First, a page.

A Tosa resident since 1991, Christine walks the dog, cooks but avoids housework, writes and reads, and enjoys the company of friends and strangers. Her job takes her around the state, learning about people's health. A Quaker (no, they don't wear blue hats or sell oatmeal or motor oil), she has been known to stand on both sides of the political and philosophic fence at the same time, which is very uncomfortable when you think about it. She writes about pretty much whatever stops in to visit her busy mind at the moment. One reader described her as "incredibly opinionated but not judgmental." That sounds like a good thing to strive for!
Some think that George W. Bush became president because most Americans could imagine themselves sharing a beer with him.
That was before we all knew that he wasn't drinking any these days. But he is certainly the kind of friendly, engaging guy you wouldn't mind meeting at a neighborhood pig roast.
Barack Obama, not so much. Maybe it's the beer that throws us off. He's more a chardonnay kinda guy. It's hard to imagine him wearing shorts and a polo shirt. The conversation might get serious fast. But watch out if the party migrates to the basketball hoop in the driveway.
Still, I would love to be one of those flies on the wall (or the unprotected potato salad) when Obama shares a really good American microbrew with police officer James Crowley and professor Henry Gates. Both men have accepted his invitation to talk about what happened in Cambridge, race and the police in general, and how people look at things through the glass of their own experience.
I've been engaged in some lively arguments about what happened and who was at fault when the police questioned Gates about what looked like breaking into what turned out to be his own house. My best guess, until today, was that both men over-reacted, and my stronger sympathies were with Gates. I've known people who were mishandled and lied about by arrogant police.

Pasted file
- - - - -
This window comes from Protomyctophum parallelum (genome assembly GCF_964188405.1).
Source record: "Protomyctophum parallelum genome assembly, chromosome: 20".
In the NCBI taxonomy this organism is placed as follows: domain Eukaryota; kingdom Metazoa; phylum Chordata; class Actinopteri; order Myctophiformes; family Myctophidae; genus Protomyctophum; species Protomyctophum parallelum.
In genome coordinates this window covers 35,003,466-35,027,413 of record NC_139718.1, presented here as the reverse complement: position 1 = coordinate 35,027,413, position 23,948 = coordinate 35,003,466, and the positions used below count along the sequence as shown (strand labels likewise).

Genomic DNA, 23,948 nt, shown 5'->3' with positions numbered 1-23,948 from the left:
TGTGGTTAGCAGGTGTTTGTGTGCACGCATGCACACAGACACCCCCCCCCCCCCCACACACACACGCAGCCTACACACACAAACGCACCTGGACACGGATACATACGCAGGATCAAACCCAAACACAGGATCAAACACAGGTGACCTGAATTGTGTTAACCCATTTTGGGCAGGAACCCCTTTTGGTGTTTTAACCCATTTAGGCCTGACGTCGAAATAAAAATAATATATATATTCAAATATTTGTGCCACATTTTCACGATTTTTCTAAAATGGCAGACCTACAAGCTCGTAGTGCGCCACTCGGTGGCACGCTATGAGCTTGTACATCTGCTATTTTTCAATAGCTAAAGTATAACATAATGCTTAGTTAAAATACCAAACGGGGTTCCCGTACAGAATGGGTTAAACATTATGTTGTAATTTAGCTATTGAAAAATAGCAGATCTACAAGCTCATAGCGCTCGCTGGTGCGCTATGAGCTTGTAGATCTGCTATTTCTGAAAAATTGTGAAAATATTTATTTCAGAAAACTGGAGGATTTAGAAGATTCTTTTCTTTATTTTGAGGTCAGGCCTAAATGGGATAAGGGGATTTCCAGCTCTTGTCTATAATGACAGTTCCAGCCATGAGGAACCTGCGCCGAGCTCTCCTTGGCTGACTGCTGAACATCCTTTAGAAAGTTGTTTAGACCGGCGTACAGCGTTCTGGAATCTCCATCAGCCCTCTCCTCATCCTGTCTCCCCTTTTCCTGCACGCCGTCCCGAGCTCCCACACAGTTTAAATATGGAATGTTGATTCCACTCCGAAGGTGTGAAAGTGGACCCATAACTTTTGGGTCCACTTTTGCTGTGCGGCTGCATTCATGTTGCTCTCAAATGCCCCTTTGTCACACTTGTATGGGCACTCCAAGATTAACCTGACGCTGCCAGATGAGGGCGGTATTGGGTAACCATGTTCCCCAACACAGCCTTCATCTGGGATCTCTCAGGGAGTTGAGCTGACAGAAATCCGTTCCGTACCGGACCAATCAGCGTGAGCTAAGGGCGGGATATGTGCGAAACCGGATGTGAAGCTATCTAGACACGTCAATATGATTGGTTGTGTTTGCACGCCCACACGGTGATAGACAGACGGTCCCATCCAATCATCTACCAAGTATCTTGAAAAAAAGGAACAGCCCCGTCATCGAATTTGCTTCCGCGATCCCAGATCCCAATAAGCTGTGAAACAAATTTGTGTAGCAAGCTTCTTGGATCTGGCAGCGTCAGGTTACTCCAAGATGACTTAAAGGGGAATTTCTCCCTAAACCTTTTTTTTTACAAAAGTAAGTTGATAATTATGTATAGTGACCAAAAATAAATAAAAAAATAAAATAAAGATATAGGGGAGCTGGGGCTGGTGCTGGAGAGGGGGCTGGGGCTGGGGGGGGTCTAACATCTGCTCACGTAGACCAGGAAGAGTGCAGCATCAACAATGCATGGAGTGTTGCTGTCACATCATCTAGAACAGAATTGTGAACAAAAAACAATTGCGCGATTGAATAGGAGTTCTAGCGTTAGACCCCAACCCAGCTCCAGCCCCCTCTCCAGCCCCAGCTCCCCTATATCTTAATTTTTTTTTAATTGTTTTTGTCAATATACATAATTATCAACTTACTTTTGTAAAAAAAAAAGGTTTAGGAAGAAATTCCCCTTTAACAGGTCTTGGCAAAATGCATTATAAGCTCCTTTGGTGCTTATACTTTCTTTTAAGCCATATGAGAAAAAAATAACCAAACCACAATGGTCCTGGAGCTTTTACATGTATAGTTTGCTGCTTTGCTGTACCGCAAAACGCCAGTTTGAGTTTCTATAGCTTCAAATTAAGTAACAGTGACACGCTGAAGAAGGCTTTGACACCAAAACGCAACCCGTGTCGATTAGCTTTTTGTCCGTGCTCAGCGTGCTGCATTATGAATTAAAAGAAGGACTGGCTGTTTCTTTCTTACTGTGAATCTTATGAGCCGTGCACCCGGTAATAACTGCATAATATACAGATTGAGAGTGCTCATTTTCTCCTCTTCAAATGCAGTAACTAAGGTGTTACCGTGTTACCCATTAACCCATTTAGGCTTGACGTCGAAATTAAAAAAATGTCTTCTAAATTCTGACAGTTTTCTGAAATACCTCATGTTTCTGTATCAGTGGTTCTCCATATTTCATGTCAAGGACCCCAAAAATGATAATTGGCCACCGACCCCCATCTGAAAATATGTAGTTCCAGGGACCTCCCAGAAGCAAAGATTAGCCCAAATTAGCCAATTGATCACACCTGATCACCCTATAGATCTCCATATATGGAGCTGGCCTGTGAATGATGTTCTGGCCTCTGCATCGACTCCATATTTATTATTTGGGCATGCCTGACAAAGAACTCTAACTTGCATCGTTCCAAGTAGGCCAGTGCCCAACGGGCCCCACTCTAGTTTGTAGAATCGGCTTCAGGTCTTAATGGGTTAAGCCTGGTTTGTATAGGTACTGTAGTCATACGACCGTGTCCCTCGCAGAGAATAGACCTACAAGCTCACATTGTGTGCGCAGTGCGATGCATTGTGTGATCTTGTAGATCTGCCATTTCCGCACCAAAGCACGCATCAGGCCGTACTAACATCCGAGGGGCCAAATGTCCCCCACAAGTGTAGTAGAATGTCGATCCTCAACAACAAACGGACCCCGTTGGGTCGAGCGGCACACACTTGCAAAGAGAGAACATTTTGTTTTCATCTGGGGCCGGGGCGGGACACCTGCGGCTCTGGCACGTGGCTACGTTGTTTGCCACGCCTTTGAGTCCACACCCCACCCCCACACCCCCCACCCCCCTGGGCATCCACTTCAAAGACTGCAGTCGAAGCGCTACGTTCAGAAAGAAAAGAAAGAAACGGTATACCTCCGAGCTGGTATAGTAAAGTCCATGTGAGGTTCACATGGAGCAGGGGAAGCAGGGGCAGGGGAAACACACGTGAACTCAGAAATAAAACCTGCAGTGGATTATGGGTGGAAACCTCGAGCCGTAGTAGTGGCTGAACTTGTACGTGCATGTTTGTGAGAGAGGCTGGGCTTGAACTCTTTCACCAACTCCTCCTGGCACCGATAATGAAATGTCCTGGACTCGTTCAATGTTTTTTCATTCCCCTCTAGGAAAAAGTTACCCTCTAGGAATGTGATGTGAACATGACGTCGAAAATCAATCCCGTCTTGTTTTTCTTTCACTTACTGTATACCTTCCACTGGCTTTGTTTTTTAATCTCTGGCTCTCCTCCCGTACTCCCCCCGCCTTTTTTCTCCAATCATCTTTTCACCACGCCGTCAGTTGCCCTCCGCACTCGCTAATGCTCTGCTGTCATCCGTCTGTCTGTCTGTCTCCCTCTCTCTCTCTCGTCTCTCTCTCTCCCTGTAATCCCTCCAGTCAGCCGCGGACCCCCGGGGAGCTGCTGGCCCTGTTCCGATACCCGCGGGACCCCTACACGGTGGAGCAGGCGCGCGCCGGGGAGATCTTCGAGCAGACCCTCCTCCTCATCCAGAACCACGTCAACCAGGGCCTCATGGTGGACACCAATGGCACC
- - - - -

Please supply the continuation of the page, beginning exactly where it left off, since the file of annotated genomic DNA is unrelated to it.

"When the police talk, shut up and obey" is a practical rule but it shouldn't be the only rule.
Today I'm leaning toward Crowley.
Partly that's because of the two men's responses to the invitation.
Gates said, "My entire academic career had been based on improving race relations, not exacerbating them. I am hopeful that my experience will lead to greater sensitivity to issues of racial profiling in the criminal justice system. If so, then this will be a blessing for our society. It is time for all of us to move on, and to assess what we can learn from this experience."
Crowley, according to a friend, simply said thank you. "I'd be happy to come to the White House and sit down with you and Gates and have a beer."
Which man is more likely to have an open mind? It's all guessing, but my money is on Crowley. At the moment.
"When a Harvard professor talks, shut up and learn" might be practical, too. But it's not the only rule.
What we have here is the butting of two cultures, each of which demands that more respect be received than given.
There are lessons to be learned all around. To make progress, you start with equal footing. A beer and conversation: listening, not lecturing or reading rights.
Bow to no man, respect all. That would be a good starting place.
Kudos to the president. Anyone can throw a picnic of friends. It takes a graceful host to invite the Sharks and the Jets, town and gown, Democrats and Republicans, the powerful and the people, to the same table. But it's the only way to get somewhere new.